Directed by Hiromasa Yonebayashi
Written by Keiko Niwa, Masashi Ando & Hiromasa Yonebayashi
When I first heard that my local theater was getting ready for a once in a lifetime presentation of the entire Studio Ghibli canon, one a week, in order of release, I knew I was in for a treat. I had not seen many of the famed studio’s feature films, but those I had were stunning, and those I hadn’t had reputations I couldn’t possibly ignore. With When Marnie was There, the series comes to a close, so I will do my best to actually talk about that film instead of just simply reflecting on the ride as a whole, which could be very easy to do. But I did get a sense of finality when I sat in my seat for the final time during this run, thinking back on what a special experience this has been, how many great films I have experienced either for the first time, or experienced again on the big screen. This state of mind, that of joy and of nostalgia and of a certain longing for what once was and perhaps could be again, was exactly what I needed for When Marnie was There, which, without a doubt in my mind, enhanced my experience of this last of the Studio Ghibli films.
Based on a novel by Joan G. Robinson, When Marnie was There tells the story of a mysterious friendship between the title character, Marnie, and an anxious, shy girl with asthma, Anna. Anna is an orphan girl, who lost her parents when she was young. After finding evidence that the government provides subsidies to her foster family to help care for her, Anna struggles with self-worth, retreating into a lonely, unsure world devoid of friends and social experience. After her surrogate mother, Yoriko, sends her to relatives who live in a small coastal town for the summer to get fresh air, Anna becomes transfixed by a desolate mansion and the mysterious young blonde girl who appears to still live there, Marnie. Anna begins to learn about herself and who she is after striking up a relationship with Marnie.
It’s likely a somewhat unpopular opinion to hold Hiromasa Yonebayashi’s debut film, The Secret World of Arietty, in as high regard as I do, so seeing his follow up, and the final Studio Ghibli film ever released (I really hope they make more, but we shall see), I certainly had my expectations, which were easily met with Yonebayashi’s deft touch for detailed worlds and fragile, yet strong female leads. In some ways I was reminded of my favorite Ghibli film from the series, Only Yesterday, as a “lost” character goes to the countryside to find who she is, relax, and remember where she came from. In so many ways, this is a film about friendship and family, but what is the most remarkable about the story is that it is able to focus inward in exploring those themes, which is to say that Anna, our lead character, must first explore her own identity, and come to terms with where she comes from, before then letting others into her life to love her and care for her.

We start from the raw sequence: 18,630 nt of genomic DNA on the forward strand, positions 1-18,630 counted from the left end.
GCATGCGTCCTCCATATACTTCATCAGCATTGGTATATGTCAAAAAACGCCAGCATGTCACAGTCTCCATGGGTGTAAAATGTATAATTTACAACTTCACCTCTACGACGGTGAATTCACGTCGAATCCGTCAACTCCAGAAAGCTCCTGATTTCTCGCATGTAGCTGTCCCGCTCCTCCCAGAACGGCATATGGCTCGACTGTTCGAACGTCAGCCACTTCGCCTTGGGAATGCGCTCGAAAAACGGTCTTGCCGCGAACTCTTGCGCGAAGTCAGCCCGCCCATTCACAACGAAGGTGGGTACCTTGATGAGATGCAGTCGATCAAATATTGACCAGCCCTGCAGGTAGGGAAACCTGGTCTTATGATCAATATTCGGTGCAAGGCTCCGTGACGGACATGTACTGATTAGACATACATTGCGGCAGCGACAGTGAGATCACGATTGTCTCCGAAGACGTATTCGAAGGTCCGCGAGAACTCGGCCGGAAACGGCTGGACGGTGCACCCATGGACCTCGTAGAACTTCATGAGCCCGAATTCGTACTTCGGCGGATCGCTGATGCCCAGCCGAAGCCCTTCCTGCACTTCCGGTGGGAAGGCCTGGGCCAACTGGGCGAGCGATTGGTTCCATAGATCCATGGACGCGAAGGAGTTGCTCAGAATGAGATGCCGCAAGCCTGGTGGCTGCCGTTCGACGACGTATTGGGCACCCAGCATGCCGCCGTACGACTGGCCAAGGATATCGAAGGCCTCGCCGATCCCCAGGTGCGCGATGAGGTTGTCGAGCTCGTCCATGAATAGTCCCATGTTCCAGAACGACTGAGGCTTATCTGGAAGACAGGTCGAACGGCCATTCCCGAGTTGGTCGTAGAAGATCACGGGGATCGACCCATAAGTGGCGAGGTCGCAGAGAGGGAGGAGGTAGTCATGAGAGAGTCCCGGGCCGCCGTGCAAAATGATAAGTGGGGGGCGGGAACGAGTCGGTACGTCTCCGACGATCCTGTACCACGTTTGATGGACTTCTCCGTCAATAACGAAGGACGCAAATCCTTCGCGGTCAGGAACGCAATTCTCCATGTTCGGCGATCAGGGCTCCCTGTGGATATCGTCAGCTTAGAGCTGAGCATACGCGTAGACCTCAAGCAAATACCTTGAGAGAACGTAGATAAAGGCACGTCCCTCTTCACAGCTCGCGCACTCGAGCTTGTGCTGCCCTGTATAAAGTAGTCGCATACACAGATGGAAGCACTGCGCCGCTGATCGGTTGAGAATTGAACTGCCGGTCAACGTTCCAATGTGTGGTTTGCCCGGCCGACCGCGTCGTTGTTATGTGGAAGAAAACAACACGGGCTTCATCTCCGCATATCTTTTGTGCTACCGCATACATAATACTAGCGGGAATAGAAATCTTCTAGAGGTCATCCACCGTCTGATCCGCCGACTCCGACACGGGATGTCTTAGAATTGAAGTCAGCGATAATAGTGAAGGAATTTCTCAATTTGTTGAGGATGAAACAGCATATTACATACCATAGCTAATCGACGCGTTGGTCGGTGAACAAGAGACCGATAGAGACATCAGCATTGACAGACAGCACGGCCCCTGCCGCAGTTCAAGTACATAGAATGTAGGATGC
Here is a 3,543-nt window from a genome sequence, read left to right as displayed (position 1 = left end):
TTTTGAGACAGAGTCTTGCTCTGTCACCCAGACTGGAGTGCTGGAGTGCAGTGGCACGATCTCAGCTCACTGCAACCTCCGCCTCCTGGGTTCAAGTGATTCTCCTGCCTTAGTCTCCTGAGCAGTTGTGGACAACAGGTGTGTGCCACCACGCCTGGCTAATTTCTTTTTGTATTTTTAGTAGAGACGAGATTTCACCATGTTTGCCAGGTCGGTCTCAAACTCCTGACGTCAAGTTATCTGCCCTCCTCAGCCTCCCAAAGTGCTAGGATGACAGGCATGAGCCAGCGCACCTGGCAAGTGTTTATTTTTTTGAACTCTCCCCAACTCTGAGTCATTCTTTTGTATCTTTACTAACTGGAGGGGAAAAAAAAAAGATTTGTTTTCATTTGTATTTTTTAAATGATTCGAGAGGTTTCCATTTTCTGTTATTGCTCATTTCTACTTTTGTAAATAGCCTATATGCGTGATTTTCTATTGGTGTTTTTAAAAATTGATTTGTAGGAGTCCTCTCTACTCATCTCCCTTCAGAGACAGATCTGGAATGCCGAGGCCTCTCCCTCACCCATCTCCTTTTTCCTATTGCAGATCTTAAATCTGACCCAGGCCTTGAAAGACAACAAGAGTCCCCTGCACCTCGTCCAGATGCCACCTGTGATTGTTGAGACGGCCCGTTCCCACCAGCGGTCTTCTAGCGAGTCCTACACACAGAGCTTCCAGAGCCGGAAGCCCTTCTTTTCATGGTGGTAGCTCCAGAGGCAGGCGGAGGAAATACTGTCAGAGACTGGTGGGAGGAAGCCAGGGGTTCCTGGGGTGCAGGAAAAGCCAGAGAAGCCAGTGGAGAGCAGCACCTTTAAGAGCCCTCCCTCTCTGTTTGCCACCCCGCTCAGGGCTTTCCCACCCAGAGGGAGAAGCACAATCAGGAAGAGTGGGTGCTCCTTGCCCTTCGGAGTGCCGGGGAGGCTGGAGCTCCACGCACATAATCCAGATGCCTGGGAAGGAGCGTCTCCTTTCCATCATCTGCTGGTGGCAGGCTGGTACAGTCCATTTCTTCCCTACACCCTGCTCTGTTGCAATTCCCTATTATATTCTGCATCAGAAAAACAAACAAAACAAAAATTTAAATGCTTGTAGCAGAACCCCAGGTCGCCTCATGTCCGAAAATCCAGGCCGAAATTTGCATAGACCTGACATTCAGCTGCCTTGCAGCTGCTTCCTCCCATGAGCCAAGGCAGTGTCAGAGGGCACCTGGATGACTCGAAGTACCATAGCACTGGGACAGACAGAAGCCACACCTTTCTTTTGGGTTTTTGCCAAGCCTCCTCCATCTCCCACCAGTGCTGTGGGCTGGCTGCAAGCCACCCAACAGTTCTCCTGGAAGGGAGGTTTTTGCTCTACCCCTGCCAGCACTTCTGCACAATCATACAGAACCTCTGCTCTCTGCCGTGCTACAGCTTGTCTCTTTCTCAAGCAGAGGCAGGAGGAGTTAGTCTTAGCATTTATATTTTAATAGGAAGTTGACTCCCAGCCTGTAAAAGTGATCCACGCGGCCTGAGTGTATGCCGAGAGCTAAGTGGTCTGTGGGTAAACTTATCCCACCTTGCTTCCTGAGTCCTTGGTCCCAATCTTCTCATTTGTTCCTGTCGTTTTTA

It’s not every animated film which features such mature and grounded themes and settings, but that tends to be a lot of what Studio Ghibli has done so well over its 30 years of producing films, even if their most popular films are Miyazaki’s fantasy worlds. When Marnie was There is the type of film that does not necessarily scream “animated”, and yet the medium somehow still enhances the experience. The animation here is endlessly beautiful and at times very haunting, spliced together with perfect pacing. The first and third acts of the film are engaging enough alone to carry the film, and while it may drag slightly in the middle third, it is merely the illusion provided by the “can’t take your eyes off the screen” bookending sections. Consider me a Hiromasa Yonebayashi fan who is excited to see what he does next, whether with Ghibli or not.
As I said in the beginning of my review, my nostalgic mindset certainly aided my experience of this film, but When Marnie was There draws out such longing and appreciation for friends and family that I couldn’t help but get sentimental and thankful for my friends and family. I am at a different point in my life and personal development than Anna is here, but I think there is something there to relate to for almost anybody, at least to some degree.
When I was a college student I came up with a theory about the general population, which is basically that everybody has a story worth being told. Some may be more dramatic, or funnier, or larger-than-life than others. Some may be more relatable or more commonplace, but every person has a story. And with the right medium to express that story, everybody’s individual experience could be of help to someone else, or oftentimes larger groups of people. It makes me wonder sometimes when I’m driving down the road, trying to make up stories for the drivers passing by, or the people sitting on the park bench, etc. We all have a story to tell, and I am so glad that I got to experience Studio Ghibli’s story in this way, on the big screen. I am also so thankful that When Marnie was There became so impactful to me, inspiring both reflection and appreciation within me. It’s a truly great film if you let it wash over and engulf you in its experience. A fitting coda.